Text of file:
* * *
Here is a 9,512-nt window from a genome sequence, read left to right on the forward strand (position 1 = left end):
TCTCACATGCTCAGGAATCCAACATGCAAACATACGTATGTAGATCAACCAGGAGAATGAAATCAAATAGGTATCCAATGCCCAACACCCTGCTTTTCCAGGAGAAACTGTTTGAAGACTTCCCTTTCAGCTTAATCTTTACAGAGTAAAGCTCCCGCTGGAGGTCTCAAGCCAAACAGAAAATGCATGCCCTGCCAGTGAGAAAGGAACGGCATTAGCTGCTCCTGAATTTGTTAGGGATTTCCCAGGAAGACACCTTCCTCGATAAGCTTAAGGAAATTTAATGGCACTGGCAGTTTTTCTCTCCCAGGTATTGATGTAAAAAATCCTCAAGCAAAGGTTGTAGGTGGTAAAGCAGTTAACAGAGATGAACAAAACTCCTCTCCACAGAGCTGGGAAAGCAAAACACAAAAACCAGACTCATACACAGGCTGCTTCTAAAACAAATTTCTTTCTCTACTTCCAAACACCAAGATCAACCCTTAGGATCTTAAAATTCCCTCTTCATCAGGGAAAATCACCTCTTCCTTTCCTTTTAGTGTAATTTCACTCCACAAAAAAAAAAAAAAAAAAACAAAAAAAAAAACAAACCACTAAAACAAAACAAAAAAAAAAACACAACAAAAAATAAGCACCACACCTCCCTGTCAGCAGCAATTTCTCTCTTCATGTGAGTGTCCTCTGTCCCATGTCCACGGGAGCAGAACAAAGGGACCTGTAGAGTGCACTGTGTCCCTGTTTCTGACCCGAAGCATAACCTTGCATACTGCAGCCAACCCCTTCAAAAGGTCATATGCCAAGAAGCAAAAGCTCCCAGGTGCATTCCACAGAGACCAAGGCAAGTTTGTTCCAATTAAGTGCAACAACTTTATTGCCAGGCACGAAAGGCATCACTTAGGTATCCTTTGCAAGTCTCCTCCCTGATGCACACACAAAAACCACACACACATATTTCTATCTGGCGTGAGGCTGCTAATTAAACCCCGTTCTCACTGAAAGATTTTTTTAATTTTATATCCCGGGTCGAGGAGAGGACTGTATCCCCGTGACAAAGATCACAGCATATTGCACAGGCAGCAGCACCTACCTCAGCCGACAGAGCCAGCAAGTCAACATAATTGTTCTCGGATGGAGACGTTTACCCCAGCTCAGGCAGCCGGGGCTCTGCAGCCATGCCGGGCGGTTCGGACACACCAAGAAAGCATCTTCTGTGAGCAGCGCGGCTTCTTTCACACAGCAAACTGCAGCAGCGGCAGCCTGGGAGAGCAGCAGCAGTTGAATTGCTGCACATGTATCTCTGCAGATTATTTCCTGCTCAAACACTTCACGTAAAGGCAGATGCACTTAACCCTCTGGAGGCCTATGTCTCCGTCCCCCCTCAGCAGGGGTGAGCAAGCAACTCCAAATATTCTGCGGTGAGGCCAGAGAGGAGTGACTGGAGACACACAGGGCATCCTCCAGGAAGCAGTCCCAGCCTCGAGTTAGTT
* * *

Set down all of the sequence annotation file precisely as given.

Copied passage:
Here is a 9,512-nt window from a genome sequence, read left to right on the forward strand (position 1 = left end):
TCTCACATGCTCAGGAATCCAACATGCAAACATACGTATGTAGATCAACCAGGAGAATGAAATCAAATAGGTATCCAATGCCCAACACCCTGCTTTTCCAGGAGAAACTGTTTGAAGACTTCCCTTTCAGCTTAATCTTTACAGAGTAAAGCTCCCGCTGGAGGTCTCAAGCCAAACAGAAAATGCATGCCCTGCCAGTGAGAAAGGAACGGCATTAGCTGCTCCTGAATTTGTTAGGGATTTCCCAGGAAGACACCTTCCTCGATAAGCTTAAGGAAATTTAATGGCACTGGCAGTTTTTCTCTCCCAGGTATTGATGTAAAAAATCCTCAAGCAAAGGTTGTAGGTGGTAAAGCAGTTAACAGAGATGAACAAAACTCCTCTCCACAGAGCTGGGAAAGCAAAACACAAAAACCAGACTCATACACAGGCTGCTTCTAAAACAAATTTCTTTCTCTACTTCCAAACACCAAGATCAACCCTTAGGATCTTAAAATTCCCTCTTCATCAGGGAAAATCACCTCTTCCTTTCCTTTTAGTGTAATTTCACTCCACAAAAAAAAAAAAAAAAAAACAAAAAAAAAAACAAACCACTAAAACAAAACAAAAAAAAAAACACAACAAAAAATAAGCACCACACCTCCCTGTCAGCAGCAATTTCTCTCTTCATGTGAGTGTCCTCTGTCCCATGTCCACGGGAGCAGAACAAAGGGACCTGTAGAGTGCACTGTGTCCCTGTTTCTGACCCGAAGCATAACCTTGCATACTGCAGCCAACCCCTTCAAAAGGTCATATGCCAAGAAGCAAAAGCTCCCAGGTGCATTCCACAGAGACCAAGGCAAGTTTGTTCCAATTAAGTGCAACAACTTTATTGCCAGGCACGAAAGGCATCACTTAGGTATCCTTTGCAAGTCTCCTCCCTGATGCACACACAAAAACCACACACACATATTTCTATCTGGCGTGAGGCTGCTAATTAAACCCCGTTCTCACTGAAAGATTTTTTTAATTTTATATCCCGGGTCGAGGAGAGGACTGTATCCCCGTGACAAAGATCACAGCATATTGCACAGGCAGCAGCACCTACCTCAGCCGACAGAGCCAGCAAGTCAACATAATTGTTCTCGGATGGAGACGTTTACCCCAGCTCAGGCAGCCGGGGCTCTGCAGCCATGCCGGGCGGTTCGGACACACCAAGAAAGCATCTTCTGTGAGCAGCGCGGCTTCTTTCACACAGCAAACTGCAGCAGCGGCAGCCTGGGAGAGCAGCAGCAGTTGAATTGCTGCACATGTATCTCTGCAGATTATTTCCTGCTCAAACACTTCACGTAAAGGCAGATGCACTTAACCCTCTGGAGGCCTATGTCTCCGTCCCCCCTCAGCAGGGGTGAGCAAGCAACTCCAAATATTCTGCGGTGAGGCCAGAGAGGAGTGACTGGAGACACACAGGGCATCCTCCAGGAAGCAGTCCCAGCCTCGAGTTAGTT